I hope this helps explain what the command did.
Hi Fordeck,

Thanks for your detail explanation and time.

My understanding is as follows: (If I'm wrong pls correct me)

1)
The 1st "search and replace" is to search the line beginning with "2 spaces", i.e. the 1st line and replace "2 spaces" with nothing, i.e. stripping it away

2)
The 2nd "search and replace" is to search the lines beginning with "0-9" and replace them with nothing, i.e. stripping them away.


What is the function * after [0-9] ?

What is the function of "\t" ?


A side question is it possible printing the output as a line separated with a) a space or b) with a comma ",", i.e. column becoming row?

TIA

B.R.
satimis
 
Old 11-24-2010, 08:48 AM   #22
fordeck
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The "*" in this regular expression 's/^[0-9]* //' basically means zero or more of the preceding character.

The "\t" is used to insert a tab between fields in the output. So you could instead replace it with " " for a space or "," to use a comma.

Regarding your question "column becoming a row?" could you show me an example of what you are talking about?

Regards,

Fordeck
 
Old 11-24-2010, 09:26 AM   #23
satimis
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Quote:
Originally Posted by fordeck View Post
- snip -

Regarding your question "column becoming a row?" could you show me an example of what you are talking about?
Hi,

Example:
Code:
Yield 60 50 70 70 80 50 60 40
Rainfall 8 10 11 10 9 9 12 11

Yield,60,50,70,70,80,50,60,40
Rainfall,8,10,11,10,9,9,12,11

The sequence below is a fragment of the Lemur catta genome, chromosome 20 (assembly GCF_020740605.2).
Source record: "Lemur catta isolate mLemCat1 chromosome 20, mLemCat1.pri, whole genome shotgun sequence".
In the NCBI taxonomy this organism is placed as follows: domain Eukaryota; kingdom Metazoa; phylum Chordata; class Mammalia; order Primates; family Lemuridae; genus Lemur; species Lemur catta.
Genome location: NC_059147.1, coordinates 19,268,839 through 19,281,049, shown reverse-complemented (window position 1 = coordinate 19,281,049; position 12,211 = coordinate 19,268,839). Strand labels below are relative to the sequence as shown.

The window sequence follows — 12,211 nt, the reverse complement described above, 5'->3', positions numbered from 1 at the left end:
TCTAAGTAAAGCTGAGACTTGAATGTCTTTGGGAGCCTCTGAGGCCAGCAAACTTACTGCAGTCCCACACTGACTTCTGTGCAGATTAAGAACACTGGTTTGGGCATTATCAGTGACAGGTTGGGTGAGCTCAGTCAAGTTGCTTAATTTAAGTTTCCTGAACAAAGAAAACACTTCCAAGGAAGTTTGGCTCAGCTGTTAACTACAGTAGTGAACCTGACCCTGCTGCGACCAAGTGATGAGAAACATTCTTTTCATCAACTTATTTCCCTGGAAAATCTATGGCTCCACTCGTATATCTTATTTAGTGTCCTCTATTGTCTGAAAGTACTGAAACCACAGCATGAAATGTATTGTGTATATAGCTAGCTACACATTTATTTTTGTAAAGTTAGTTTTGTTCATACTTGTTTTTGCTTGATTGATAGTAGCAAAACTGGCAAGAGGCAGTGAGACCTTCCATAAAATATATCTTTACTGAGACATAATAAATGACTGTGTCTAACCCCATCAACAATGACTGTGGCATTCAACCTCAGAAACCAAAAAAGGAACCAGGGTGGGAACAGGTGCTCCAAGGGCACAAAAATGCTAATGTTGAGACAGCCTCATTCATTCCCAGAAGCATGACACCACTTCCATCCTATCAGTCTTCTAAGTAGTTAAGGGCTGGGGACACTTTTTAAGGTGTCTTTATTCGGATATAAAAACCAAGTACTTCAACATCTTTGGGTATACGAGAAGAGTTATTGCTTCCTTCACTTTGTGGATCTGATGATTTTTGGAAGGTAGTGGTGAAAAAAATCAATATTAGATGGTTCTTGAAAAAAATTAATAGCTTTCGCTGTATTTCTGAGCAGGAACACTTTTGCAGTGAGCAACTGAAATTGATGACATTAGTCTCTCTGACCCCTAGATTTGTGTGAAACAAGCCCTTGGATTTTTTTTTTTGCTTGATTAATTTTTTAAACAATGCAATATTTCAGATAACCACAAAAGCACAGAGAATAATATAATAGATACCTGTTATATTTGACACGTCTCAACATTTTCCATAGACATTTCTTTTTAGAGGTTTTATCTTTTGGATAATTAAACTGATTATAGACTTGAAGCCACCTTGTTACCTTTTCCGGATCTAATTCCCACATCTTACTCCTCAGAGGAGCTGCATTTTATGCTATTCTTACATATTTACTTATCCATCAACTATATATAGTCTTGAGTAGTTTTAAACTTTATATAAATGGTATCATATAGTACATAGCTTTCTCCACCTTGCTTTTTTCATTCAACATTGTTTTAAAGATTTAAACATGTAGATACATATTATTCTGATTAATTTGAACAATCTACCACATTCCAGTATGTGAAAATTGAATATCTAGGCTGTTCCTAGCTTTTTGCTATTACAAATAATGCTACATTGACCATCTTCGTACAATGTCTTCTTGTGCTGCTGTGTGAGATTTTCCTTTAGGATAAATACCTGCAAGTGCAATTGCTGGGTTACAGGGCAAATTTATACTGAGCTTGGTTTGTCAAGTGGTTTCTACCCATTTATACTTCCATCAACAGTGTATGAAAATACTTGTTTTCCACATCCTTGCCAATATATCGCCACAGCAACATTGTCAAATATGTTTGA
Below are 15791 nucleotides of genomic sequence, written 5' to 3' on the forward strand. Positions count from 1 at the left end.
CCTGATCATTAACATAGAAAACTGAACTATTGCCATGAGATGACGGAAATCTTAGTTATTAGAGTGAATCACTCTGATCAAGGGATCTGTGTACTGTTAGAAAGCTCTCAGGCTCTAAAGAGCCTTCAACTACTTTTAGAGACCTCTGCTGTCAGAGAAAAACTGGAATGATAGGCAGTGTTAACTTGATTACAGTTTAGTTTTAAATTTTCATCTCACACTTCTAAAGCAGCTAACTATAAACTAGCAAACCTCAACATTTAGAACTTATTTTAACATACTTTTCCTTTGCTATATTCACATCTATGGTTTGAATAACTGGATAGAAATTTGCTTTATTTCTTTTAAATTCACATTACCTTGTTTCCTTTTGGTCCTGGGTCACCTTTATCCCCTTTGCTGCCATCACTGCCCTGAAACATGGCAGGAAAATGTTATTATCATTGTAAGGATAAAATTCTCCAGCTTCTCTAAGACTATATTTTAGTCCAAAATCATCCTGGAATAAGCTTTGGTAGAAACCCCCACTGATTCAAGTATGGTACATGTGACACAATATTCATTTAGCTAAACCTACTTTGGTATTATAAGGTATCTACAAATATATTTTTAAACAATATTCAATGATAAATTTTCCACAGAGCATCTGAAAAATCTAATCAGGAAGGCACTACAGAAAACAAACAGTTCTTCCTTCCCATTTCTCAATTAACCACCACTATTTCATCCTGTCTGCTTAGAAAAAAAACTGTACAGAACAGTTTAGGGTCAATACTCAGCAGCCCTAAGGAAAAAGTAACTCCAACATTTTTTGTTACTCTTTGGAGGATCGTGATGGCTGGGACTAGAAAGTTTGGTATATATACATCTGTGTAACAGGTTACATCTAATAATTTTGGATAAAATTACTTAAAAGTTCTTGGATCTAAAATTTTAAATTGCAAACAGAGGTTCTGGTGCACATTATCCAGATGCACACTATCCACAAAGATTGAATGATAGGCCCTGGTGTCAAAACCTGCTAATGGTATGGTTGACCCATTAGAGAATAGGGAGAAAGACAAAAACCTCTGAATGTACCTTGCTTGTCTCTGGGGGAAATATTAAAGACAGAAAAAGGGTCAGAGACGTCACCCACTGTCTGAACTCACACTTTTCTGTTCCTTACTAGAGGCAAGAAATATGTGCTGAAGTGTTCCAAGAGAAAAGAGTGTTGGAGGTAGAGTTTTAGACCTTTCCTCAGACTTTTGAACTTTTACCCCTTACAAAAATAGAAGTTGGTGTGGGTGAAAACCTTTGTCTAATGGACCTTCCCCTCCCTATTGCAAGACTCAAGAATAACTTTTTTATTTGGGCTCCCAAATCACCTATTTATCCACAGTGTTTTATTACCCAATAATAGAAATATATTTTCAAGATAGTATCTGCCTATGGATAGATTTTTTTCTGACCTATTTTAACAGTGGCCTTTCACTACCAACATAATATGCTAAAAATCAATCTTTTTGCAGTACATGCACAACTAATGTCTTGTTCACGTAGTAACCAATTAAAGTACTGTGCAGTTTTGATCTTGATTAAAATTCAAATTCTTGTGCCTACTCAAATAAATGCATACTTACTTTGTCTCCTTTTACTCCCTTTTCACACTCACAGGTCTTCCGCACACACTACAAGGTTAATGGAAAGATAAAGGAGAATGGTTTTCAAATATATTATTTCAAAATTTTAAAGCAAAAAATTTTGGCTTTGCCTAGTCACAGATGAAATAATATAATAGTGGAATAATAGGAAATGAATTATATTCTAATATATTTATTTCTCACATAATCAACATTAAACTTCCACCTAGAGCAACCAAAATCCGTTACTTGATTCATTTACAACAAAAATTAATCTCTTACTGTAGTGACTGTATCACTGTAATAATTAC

Others note with thanks

B.R.
satimis
 
Old 11-24-2010, 09:29 AM   #24
fordeck
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You can use the "paste" command to transpose a column to a row. Check out man paste.


Regards,

Fordeck

Last edited by fordeck; 11-24-2010 at 09:30 AM.
 
Old 11-24-2010, 09:36 AM   #25
lumak
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... If this is a homework assignment and you are learning about scripting, then this answer might be more complicated and un ethical to answer here.

For example, each number is right justified with the title of each column. This means the spacing has to be real spaces and not a tab character.

The only way to transpose the columns with the same formatting would be a complicated script that will count how wide the column is supposed to be, then re align each column individually as it prints each line.

For example:
Code:
  Year Yield Rainfall Temperature
1 1963	  60        8          56
to trans pose Rainfall with Yield, I would count each columns width by its title:

COL1=Year COL2=Rainfall COL3=Yield COL4=Temperature
COLW1=4 COLW2=8 COLW3=5 COLW4=11

then reprint the first column as needed by determining what needed to be swapped

echo " $COL1 $COL2 $COL3 $COL4"

then some complicated function to re print each line to columns:

# Loop all lines

echo "$LINE_NUMBER "
# Loop this line
# Don't forget to swap it as you are doing this
DATA=`awk "{print \$$COL_NUMBER}"`
CURWIDTH=<current data width>
let "SPACE_WIDTH = COLW1 - CURWIDTH"
SPACES=< some conversion from SPACE_WIDTH to actual spaces >
# Note '-n' to prevent a new line
echo -n "$SPACES $DATA "
# Some terminating check
# then echo a new line
echo

# Some terminating check


Enjoy

Last edited by lumak; 11-24-2010 at 09:38 AM.
 
Old 11-25-2010, 05:17 AM   #26
satimis
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Hi lumak,

Thanks for your advice.

Quote:
Originally Posted by lumak View Post
... If this is a homework assignment and you are learning about scripting, then this answer might be more complicated and un ethical to answer here.
Non of abovementioned applies to my need.